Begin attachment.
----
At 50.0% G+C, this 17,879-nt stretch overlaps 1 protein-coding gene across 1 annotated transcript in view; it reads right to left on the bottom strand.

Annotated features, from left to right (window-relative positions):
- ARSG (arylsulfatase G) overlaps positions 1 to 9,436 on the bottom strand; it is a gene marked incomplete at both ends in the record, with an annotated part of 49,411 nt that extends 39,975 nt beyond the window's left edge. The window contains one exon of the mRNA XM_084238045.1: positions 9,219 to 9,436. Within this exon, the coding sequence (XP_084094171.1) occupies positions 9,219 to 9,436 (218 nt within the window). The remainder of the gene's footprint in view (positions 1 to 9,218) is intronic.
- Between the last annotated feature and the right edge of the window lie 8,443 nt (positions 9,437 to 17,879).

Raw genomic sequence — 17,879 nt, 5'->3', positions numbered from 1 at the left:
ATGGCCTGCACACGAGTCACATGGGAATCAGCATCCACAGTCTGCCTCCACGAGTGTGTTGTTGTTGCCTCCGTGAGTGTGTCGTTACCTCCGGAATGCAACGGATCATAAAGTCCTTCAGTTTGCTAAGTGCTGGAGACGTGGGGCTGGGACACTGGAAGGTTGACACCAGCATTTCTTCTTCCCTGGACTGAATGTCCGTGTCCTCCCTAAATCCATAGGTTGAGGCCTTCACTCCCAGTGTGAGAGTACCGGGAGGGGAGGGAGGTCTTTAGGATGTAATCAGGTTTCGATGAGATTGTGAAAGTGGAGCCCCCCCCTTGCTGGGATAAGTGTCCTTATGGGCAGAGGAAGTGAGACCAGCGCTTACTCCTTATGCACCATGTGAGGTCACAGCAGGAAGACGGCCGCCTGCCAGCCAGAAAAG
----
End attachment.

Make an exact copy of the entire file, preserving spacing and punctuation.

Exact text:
At 50.0% G+C, this 17,879-nt stretch overlaps 1 protein-coding gene across 1 annotated transcript in view; it reads right to left on the bottom strand.

Annotated features, from left to right (window-relative positions):
- ARSG (arylsulfatase G) overlaps positions 1 to 9,436 on the bottom strand; it is a gene marked incomplete at both ends in the record, with an annotated part of 49,411 nt that extends 39,975 nt beyond the window's left edge. The window contains one exon of the mRNA XM_084238045.1: positions 9,219 to 9,436. Within this exon, the coding sequence (XP_084094171.1) occupies positions 9,219 to 9,436 (218 nt within the window). The remainder of the gene's footprint in view (positions 1 to 9,218) is intronic.
- Between the last annotated feature and the right edge of the window lie 8,443 nt (positions 9,437 to 17,879).

Raw genomic sequence — 17,879 nt, 5'->3', positions numbered from 1 at the left:
ATGGCCTGCACACGAGTCACATGGGAATCAGCATCCACAGTCTGCCTCCACGAGTGTGTTGTTGTTGCCTCCGTGAGTGTGTCGTTACCTCCGGAATGCAACGGATCATAAAGTCCTTCAGTTTGCTAAGTGCTGGAGACGTGGGGCTGGGACACTGGAAGGTTGACACCAGCATTTCTTCTTCCCTGGACTGAATGTCCGTGTCCTCCCTAAATCCATAGGTTGAGGCCTTCACTCCCAGTGTGAGAGTACCGGGAGGGGAGGGAGGTCTTTAGGATGTAATCAGGTTTCGATGAGATTGTGAAAGTGGAGCCCCCCCCTTGCTGGGATAAGTGTCCTTATGGGCAGAGGAAGTGAGACCAGCGCTTACTCCTTATGCACCATGTGAGGTCACAGCAGGAAGACGGCCGCCTGCCAGCCAGAAAAG